My rating: 3 of 5 stars
50 Great Short Stories (1952) is edited by Milton Crane and contains stories no later than 1954 (the second edition), despite being reissued in September, 2005. So there are no new stories in this collection (none in the last sixty years, that is). The earliest story in the collection was the famous ”A Good Man is Hard to Find” by Flannery O’Connor and this story was copyrighted in 1953. The only other stories that come close were published in 1947 and 1948. It looks like the second edition was primarily to include O’Connor’s classic tale of the grandmother who fought the Misfit and lost. Any stories after that, however, seemed to be unfit for this specific collection of ”great” stories.
The collection starts with a bang with ”The Garden Party” (1922) by Katherine Mansfield and then tumbles its way through some well-known stories that are usually read in high school and college. There’s Hemingway’s ”The Three-Day Blow” (1925), E.M. Forster’s ”The Other Side of the Hedge” (1947), Henry James’s ”Brooksmith” (1892), Rudyard Kipling‘s ”The Courting of Dinah Shadd” (1899) and Alexander Poushkin’s ”The Shot” (1894) translated by T. Keane.
One story that somehow escaped my university years and was a first read was E.B. White‘s ”The Door” (1939). Only five pages long, ”The Door” nevertheless packs a punch about a man feeling trapped like a rat in a maze. Here is a bit from that story that I thought would resonate among some readers even in today’s world:
”For although my heart has followed all my days something I cannot name, I am tired of the jumping and I do not know which way to go, Madam, and I am not even sure that I am not tried beyond the endurance of man (rat, if you will) and have taken leave of sanity. What are you following these days, old friend, after your recovery from the last bump? What is the name, or is it something you cannot name?” (p 352).
E.B. White does have a way with language that is still accessible even today.
Another story that stood out among the others was ”How Beautiful with Shoes” (1932) by Wilbur Daniel Steele. A madman who quotes history and poetry escapes and kidnaps a young farm girl who is wearing her best Sunday shoes. They pass a night together and somewhere in their time together, in all that insanity, the girl gets a glimpse of what love should be like before the madman gets his head blown off with a shotgun. What a story!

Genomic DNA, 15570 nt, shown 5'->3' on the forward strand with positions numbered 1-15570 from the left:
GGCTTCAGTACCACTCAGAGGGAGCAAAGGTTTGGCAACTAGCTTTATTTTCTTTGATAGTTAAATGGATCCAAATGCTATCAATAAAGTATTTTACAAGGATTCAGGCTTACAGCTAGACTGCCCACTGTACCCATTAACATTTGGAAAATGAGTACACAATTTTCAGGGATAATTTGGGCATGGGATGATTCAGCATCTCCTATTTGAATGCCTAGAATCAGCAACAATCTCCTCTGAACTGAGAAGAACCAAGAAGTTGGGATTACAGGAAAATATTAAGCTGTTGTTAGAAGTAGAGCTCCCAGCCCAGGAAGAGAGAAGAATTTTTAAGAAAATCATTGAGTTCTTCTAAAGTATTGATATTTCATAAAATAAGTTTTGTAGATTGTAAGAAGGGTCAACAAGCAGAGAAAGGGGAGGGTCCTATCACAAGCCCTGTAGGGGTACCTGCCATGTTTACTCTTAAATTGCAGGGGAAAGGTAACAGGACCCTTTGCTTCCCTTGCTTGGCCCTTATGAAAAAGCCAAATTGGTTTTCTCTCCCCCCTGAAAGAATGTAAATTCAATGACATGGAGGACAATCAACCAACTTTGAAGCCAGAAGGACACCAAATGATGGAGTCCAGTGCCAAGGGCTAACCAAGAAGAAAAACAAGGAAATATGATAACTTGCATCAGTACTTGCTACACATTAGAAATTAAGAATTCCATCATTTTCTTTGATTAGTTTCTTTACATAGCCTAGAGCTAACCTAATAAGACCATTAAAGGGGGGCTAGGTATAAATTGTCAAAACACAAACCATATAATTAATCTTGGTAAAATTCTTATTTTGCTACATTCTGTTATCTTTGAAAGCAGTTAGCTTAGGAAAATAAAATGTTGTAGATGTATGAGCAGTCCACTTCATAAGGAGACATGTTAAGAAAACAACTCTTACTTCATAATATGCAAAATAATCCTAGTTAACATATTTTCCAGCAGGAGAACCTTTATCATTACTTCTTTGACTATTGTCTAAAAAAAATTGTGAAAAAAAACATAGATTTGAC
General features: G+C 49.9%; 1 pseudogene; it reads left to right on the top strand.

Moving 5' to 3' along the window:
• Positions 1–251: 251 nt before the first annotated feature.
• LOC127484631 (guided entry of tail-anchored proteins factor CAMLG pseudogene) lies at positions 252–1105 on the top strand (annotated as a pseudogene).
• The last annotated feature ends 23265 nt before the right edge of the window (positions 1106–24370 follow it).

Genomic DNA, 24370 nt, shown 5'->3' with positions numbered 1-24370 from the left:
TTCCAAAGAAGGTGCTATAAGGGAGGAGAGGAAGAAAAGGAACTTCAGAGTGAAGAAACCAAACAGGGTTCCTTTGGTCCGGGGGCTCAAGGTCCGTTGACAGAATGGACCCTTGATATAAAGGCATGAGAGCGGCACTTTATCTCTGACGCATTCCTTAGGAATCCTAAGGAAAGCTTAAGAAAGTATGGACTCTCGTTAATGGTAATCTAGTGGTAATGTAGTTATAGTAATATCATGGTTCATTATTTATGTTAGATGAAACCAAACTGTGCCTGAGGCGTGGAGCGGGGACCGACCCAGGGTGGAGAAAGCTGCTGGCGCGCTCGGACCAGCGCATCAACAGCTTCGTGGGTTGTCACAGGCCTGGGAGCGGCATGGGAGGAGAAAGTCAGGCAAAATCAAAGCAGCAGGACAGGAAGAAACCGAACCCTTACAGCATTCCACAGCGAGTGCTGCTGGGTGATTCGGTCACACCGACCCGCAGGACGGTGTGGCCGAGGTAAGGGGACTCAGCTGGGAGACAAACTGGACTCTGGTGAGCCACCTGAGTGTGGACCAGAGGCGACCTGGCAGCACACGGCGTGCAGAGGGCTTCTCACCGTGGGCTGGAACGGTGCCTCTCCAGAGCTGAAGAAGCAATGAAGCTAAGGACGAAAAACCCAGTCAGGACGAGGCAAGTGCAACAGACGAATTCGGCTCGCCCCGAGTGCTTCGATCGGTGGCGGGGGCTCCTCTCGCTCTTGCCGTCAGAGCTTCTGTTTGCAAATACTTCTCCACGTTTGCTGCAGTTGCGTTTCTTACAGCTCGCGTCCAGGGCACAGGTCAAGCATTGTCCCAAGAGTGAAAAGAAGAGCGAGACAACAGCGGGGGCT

There are many stories that were quite exceptional but would never, never be published under modern tastes. One such story was Robert Louis Stevenson‘s ”Thrawn Janet” (1887). Even the editors forgot to include this story with the 49 others in the ”Copyright and Acknowledgments” section, despite dedicating the 50 stories to Tom and Peter, whoever they might be. Here are a few sentences from ”Thrawn Janet” (Good luck):
”They baith come bit by bit, a pickle at a time; and there were folk even then that said the Lord had left the college professors to their ain devices, an’ the lads that went to study wi’ them wad hae done mair and better sittin’ in a peatbog, like their forbears of the persecution, wi’ a Bible under their oxter and a speerit o’ prayer in their heart” (p 548).
This story took some time getting through. And all I can say is the story is about ghosts and devils haunting a house.
The collection ends with a truly funny story. ”The Chaser” (1940) by John Collier had me laughing and almost falling off the stationary bike in the gym. Alan runs into an old peddler of tonics and mixtures and other such potions. The old man has a few choices and offers these to Alan. There is the expensive ”Glove-Cleaner”, also known as the ”Life-Cleaner”, at a whopping 5,000 dollars (and that is in 1940’s money too). There is also the ”Love potion” at only one dollar. And that is where the kicker comes in.
Alan decides to buy the love potion for a single dollar because he wants Diana to be truly and madly in love with him. He is already in a relationship with her but Alan wants a deeper and more meaningful relationship.
The old man explains:
”She will want to know all you do,” said the old man. ”All that has happened to you during the day. Every word of it. She will want to know what you are thinking about, why you smile suddenly, why you are looking sad.”
”That is love!” cried Alan (p 559).
I believe Alan will be coming back in a few months to get that ”Life-Cleaner” potion after all.